by Jacquelyn Ferguson | December 9, 2020

“If you told an athlete you had a treatment that would reduce the chemicals associated with stress, that would naturally increase the human growth hormone, that enhances recovery rate, that improves performance, they would all do it. Sleep does all of those things.”

— Casey Smith, Head Athletic Trainer, Dallas Mavericks

Ever wondered why during some games you play exceptionally well and on others you don’t? I guarantee that it has something to do with how much you slept the night before. It’s a crazy concept, I know. I’m sure if you asked any athlete, in any sport, you’ll likely hear training, conditioning, and practice. Perhaps nutrition, or persistence, but rarely, if ever, will you hear someone mention sleep—except for maybe the greatest players of all time because they know how much sleep affects athletic performance. 

SLEEP IS A CRUCIAL PILLAR OF SUCCESS

That’s right. The GOATS—the best of the best— are where they are, standing at the highest point of the podium, not because of how much they put into the pitch, the court, or the pavement, but in the bedroom. Sleep—the quality and amount—is what separates an average athlete from an exceptional one. 

Essentially, the quality and amount of sleep athletes get is often the key to winning. This is because quality sleep helps rest the mind. Being physically rested might help an athlete make the play, but being mentally rested will help that player make the right play. As such, sleep becomes a crucial pillar of success due to its nature in affecting athletic performance.

SLEEP AFFECTS ATHLETIC PERFORMANCE

Sleep determines an athletes ability to perform by affecting:

  • Reaction times
  • Motor functions
  • Motivation
  • Focus
  • Stress regulation
  • Muscle recovery
  • Speed
  • Muscle glycogen
  • Glucose metabolism, 
  • Memory and learning
  • Injury risk
  • Illness rates
  • And unwanted weight gain

The list could go on. More and more athletes and their coaches are learning that sleep has a big impact on performance, wins, and losses. Some of the greatest athletes known today make sleep a priority, especially before big competitions.  

FAMOUS ATHLETES WHO PRIORITIZE SLEEP AND WIN

USAIN BOLT – Track

Sleeps 8 – 10 hours per night. “Sleep is extremely important to me — I need to rest and recover in order for the training I do to be absorbed by my body”

ROGER FEDERER – Tennis

Owning an all-time record of 17 Grand Slam Titles… “If I don’t sleep 11-12 hours a day, it’s not right.”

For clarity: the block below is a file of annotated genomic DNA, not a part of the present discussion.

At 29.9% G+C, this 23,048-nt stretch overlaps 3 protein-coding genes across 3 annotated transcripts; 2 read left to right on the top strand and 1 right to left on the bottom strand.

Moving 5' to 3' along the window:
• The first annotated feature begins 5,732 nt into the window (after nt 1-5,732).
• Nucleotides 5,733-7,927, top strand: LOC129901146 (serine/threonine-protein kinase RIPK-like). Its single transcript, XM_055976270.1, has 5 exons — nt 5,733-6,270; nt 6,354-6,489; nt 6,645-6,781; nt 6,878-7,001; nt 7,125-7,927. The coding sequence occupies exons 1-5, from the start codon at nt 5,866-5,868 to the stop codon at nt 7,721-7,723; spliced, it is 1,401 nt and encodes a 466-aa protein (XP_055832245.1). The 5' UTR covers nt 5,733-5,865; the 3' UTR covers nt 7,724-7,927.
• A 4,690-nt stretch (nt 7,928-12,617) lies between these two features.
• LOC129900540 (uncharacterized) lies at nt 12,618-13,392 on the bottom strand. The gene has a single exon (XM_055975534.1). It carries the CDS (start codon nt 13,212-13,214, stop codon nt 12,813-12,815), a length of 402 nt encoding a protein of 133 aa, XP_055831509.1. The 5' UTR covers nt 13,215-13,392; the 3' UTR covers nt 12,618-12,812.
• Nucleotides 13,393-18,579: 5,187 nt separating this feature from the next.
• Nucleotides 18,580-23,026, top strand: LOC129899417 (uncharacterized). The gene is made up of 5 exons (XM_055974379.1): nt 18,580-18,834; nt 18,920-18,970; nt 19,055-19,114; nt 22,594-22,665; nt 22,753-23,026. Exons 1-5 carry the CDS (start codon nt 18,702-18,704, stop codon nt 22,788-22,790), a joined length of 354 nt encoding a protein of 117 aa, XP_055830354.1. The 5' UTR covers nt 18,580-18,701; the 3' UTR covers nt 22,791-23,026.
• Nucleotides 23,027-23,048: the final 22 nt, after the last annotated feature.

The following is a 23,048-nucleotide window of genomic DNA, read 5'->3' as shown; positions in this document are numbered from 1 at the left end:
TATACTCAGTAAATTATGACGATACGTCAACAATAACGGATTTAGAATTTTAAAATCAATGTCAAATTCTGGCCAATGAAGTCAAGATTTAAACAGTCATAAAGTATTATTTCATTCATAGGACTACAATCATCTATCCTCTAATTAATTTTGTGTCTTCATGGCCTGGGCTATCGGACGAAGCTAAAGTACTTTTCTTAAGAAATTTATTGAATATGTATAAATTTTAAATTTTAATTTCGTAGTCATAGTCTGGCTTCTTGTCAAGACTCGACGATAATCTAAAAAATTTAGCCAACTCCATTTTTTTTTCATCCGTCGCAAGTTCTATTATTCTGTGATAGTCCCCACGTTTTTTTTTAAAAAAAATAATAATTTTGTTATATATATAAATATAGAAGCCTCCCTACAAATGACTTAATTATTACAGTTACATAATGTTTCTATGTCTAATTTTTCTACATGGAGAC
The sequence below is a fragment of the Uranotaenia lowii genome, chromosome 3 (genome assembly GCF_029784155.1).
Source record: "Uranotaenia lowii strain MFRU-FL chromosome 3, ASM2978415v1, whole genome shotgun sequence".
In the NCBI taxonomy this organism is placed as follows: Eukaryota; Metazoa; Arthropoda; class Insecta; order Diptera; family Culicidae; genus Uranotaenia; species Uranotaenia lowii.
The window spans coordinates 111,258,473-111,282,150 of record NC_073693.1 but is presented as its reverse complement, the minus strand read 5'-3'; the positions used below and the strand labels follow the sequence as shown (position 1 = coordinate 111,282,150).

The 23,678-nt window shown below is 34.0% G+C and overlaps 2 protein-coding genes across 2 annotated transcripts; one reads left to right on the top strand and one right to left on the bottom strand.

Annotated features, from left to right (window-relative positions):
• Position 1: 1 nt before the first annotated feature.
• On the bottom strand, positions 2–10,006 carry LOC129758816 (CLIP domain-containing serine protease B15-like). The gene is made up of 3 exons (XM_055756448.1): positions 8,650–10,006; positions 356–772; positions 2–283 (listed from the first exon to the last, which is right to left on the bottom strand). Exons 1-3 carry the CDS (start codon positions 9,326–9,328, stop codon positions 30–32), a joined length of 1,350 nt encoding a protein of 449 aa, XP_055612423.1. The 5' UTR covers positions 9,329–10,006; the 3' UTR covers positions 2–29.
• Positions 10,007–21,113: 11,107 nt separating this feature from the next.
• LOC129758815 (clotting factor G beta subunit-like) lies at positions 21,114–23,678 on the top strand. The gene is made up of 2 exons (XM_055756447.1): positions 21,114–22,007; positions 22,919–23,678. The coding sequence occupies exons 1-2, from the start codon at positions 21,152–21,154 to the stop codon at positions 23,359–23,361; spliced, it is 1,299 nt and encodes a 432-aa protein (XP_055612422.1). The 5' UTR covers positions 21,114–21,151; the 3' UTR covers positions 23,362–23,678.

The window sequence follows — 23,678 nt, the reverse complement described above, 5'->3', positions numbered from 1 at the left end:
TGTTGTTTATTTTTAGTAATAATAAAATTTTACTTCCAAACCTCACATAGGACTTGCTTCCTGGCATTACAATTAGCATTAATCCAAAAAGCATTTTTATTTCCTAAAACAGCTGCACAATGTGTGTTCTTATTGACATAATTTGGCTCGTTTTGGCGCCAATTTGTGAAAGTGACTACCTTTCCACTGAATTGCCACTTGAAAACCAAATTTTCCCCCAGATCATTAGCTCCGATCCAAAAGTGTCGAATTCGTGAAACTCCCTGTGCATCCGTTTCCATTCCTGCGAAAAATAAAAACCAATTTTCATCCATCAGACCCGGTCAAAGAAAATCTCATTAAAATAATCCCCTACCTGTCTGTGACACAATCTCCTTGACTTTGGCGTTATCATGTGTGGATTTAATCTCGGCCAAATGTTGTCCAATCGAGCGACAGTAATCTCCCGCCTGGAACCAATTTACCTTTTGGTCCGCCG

TOM BRADY – American Football

Likes getting in 8 hours, going to bed during the season at 830pm (often before his kids) and rising at 530am.

SERENA WILLIAMS – Tennis

39 time Grand Slam tennis winner reached her tenth Wimbledon final only 10 months after giving birth which she contributes to her unwavering sleep schedule

CHRISTIANO RONALDO – Soccer

Likes to sleep 8 hours a night, throwing in several naps a day (up to five).

“We’re teaching our players: Sleep is a weapon.”

— Sam Ramsden, Dir. of Player Health and Performance, Seattle Seahawks

But just because you aren’t a professional athlete doesn’t mean you can’t learn from them.

Just like training to improve your athletic performance, you can also train to improve your sleep. Establishing a regular sleep schedule and routine can go a long way to helping you stay strong and healthy so you can excel at your favourite physical activities.

5 Tips to Help Improve Your Sleep:
  1. Avoid caffeine and alcohol. Both can cause or trigger certain sleep disorders like sleep apnea and insomnia especially when consumed after 12pm.
  2. Limit the late-night lifting. Vigorous workouts can raise stress levels which impairs sleep. Working out right before bed might increase your sleep latency—the time it takes to fall asleep.
  3. Drink only enough fluids to maintain proper hydration. You don’t want a full bladder to wake you during the night!
  4. Turn off the screens. TVs and smartphones emit blue light, which suppresses the melatonin levels that make us sleepy. Put down the game, consider staying off social media, and keep your bedroom dark and quiet.  
  5. Take a nap. Sleep benefits are cumulative, so naps can help you recover from a previous night of poor sleep or waking up early for training sessions, but don’t think naps are the solution.

Finally, invest in helpful sleeping aids, such as a weighted blanket. The perfect weighted blanket can go a long way to improving your sleep. Not only that, weighted blankets have been known to speed up athletic recovery.

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